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Culture Lust by Angela Carone

Scott Marks Recommends A Holiday Movie With Priests, Nuns and Puppies!


Bing Crosby and Ingrid Bergman in The Bells of St. Mary's


When I asked Scott Marks, Film Club of the Air 's obstinate and entertaining co-host, what movie he would recommend for the holiday season, he had a surprising answer: The Bells of St. Mary's .

Scott often surprises me with the films he likes. He's a purist and dogged cineaste who doesn't suffer mainstream fare well. I never would have guessed a holiday tale starring Bing Crosby as a priest would be his cup of tea. I asked him to explain why he chose this 1945 classic and he sent me the following:

(Scott starts with the stats, including, of course, the film's aspect ratio. Why? Because he's Scott...and these things matter!)

The Bells of St. Mary's

Directed by Leo McCarey


Written by Dudley Nichols from a story by Leo McCarey

Starring: Bing Crosby, Ingrid Bergman, Henry Travers, Joan Carroll & Rhys Williams

Running Time: 126 min.

Aspect Ratio: 1.33:1

Rating: *****

When people ask if a sequel has ever surpassed its original, Godfather II and The Bells of St. Mary's are always the first that come to mind. ( Gremlins II runs a close third.) Long before the second installment of the Corleone family trilogy, Bells had the distinction of being the first sequel to be nominated for a best picture Oscar, and coincidentally makes a stellar cameo appearance on the Radio City Musical Hall marquee in The Godfather .

Fancy yourself a contemporary filmmaker hired to tell the story of Father O'Malley (Matt Damon in the role originated by Bing Crosby), a showbiz priest assigned a position at an urban parochial school following the former Pastor's mental breakdown brought about after spending years "up to his neck in nuns." Once established, Father O'Malley falls in love with Sister Mary Benedict (sinful Angeline Jolie as Saintly Ingrid Bergman), a tubercular nun, all the while helping a prostitute's daughter (Mylie Cyrus substituting for Joan Carroll) get an education. In addition to a earning a compulsory G rating, the final cut has to be sprinkled with a handful of musical numbers.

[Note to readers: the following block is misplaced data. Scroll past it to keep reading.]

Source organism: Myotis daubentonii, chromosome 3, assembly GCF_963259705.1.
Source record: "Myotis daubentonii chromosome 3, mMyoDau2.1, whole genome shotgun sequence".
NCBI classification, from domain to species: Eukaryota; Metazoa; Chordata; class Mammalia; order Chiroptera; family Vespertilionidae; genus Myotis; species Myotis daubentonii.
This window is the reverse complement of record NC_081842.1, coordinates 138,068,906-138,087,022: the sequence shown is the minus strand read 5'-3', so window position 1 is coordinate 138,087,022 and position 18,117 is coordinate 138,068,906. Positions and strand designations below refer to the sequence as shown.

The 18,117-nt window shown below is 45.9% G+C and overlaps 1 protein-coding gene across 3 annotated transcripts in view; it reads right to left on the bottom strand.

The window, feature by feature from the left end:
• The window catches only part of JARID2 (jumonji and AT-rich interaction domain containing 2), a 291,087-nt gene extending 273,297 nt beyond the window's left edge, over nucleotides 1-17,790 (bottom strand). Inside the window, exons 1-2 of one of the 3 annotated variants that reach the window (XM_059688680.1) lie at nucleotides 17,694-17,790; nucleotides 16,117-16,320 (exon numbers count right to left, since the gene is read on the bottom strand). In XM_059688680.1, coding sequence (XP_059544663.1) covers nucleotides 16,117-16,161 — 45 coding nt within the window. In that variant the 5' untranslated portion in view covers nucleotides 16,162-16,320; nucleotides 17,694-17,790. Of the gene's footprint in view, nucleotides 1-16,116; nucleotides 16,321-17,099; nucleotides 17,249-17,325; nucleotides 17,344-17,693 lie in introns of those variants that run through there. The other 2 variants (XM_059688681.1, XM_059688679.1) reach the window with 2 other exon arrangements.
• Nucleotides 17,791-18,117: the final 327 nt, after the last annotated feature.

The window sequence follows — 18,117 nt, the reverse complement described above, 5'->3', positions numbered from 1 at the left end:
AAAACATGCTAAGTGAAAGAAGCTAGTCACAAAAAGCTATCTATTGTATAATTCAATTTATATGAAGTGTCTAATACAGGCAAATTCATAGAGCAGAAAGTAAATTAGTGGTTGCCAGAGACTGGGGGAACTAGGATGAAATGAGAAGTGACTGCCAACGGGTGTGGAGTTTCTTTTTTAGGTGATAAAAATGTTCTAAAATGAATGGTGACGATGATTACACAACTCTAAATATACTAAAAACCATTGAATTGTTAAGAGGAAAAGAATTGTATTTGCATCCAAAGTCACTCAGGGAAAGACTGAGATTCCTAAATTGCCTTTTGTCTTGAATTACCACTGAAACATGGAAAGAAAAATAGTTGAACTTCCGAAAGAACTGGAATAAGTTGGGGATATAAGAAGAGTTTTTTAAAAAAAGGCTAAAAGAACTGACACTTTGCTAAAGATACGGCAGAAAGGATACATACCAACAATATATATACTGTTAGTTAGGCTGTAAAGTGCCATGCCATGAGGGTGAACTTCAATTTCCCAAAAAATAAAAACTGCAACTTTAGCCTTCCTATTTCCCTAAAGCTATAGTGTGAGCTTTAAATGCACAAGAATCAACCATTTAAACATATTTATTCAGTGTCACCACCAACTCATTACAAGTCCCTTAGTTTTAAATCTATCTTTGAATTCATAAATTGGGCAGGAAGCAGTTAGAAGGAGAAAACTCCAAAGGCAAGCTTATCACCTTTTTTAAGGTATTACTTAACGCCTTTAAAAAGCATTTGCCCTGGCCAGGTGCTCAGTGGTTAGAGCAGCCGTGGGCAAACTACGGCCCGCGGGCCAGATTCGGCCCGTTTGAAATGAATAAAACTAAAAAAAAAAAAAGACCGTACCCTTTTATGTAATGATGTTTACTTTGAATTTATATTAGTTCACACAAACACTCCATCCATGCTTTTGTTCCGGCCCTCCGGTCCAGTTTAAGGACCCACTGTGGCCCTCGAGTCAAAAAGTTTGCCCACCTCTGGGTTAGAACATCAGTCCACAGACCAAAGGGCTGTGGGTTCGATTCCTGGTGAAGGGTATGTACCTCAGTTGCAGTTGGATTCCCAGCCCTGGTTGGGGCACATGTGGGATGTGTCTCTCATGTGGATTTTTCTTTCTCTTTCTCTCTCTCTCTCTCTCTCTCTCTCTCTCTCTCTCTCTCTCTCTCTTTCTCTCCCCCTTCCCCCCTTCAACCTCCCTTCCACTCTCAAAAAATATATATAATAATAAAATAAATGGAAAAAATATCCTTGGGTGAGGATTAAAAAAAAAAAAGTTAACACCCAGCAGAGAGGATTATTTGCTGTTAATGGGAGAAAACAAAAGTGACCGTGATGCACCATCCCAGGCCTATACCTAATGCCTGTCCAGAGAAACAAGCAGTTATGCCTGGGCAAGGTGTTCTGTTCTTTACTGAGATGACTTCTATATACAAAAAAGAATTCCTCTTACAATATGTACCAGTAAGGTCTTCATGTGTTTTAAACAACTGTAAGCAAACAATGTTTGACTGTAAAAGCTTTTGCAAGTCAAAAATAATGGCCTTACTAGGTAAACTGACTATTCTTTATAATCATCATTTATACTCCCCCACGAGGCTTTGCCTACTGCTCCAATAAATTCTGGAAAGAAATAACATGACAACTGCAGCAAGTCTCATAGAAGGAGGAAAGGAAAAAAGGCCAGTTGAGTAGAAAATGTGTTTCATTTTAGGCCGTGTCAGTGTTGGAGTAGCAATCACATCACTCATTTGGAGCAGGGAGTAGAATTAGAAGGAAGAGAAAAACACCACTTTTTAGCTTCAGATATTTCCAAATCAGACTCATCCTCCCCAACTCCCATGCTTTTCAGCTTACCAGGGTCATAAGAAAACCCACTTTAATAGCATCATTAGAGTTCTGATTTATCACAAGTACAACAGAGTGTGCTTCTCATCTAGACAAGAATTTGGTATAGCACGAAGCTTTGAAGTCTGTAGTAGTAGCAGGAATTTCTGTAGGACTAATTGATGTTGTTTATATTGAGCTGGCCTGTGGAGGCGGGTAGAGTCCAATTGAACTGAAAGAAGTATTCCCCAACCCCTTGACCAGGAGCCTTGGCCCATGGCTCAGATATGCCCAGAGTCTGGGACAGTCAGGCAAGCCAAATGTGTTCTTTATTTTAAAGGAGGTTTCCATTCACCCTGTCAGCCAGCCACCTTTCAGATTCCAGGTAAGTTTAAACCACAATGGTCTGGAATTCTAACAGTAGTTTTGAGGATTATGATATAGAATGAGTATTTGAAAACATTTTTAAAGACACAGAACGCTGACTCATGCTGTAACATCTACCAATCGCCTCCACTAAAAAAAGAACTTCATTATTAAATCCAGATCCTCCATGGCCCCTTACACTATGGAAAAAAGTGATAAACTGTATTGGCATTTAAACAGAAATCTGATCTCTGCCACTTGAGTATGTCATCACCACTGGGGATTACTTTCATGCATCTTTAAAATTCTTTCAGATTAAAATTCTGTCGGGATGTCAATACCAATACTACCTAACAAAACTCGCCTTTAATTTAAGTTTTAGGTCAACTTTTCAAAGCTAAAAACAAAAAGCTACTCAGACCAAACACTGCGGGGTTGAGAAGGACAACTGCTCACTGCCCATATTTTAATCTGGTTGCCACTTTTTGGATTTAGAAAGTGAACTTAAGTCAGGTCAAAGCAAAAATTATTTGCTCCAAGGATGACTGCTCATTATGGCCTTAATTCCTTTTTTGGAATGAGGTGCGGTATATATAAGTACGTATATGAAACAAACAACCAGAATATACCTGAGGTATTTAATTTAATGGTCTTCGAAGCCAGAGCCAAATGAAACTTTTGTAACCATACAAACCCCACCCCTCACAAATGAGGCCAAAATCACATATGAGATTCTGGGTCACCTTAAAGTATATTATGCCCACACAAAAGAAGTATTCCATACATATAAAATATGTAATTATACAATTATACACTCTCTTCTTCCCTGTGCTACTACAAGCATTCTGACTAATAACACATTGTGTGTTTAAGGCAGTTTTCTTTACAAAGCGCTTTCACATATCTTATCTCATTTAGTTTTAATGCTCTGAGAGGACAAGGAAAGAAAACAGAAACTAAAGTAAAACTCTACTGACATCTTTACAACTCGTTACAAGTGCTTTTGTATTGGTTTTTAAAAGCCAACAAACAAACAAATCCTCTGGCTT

Normally, films about nuns leave me cold. Who wants to see Audrey Hepburn in The Nun's Story when it's made clear by the title that sparkling romance will never enter into it? Only Leo McCarey, the man who, according to Jean Renoir , understood people better than any Hollywood director, could have slipped this material past the censors.

It should come as no surprise that McCarey, the man who first teamed Laurel with Hardy, is able to find delicate humor in the most unlikely of places. O'Malley's arrival at St. Mary's is shown as a calamitous series of sight gags capped off by the original, and funniest, cat-in-the-hat. Other laughs come from a yawning dog in church and a performance of the nativity story by an all-toddler cast.

I know how crazy this must sound to you. Am I actually recommending a film rife with puppy and kitty cutaways, cute kids and Bing Crosby? You bet! Not Der Bingle's biggest fan, but he's actually superb in the role. For two hours I believed that Bing Crosby was a munificent soul. That's acting! In Going My Way , Bing is up to his big ears in a vat of sentimental goop almost on par with either visit to Boy's Town . The Bells of St. Mary's is anything but cloying and sentimental. It's insightful, heartfelt and in many ways more uplifting than It's a Wonderful Life . It even features Henry Travers one film before gaining winged immortality as Capra's Clarence.

Finally, this from to further underscore the director's intention of making his film a romantic love story. "The production was overseen by a Catholic priest who served as an advisor during the shooting. While the final farewell sequence was being filmed, Bing Crosby and Ingrid Bergman decided to play a prank on him. They asked director Leo McCarey to allow one more take, and, as "Father O'Malley" and "Sister Benedict" said their last goodbyes, they embraced in a passionate kiss, while the off-screen priest advisor jumped up roaring in protest. "

You can read more of Scott's film reviews on his website . You can also hear him on KPBS' Film Club of the Air . This week, he and Beth Accomando talk about Sweeney Todd , Juno , The Diving Bell and the Butterfly , The Savages , and Youth Without Youth.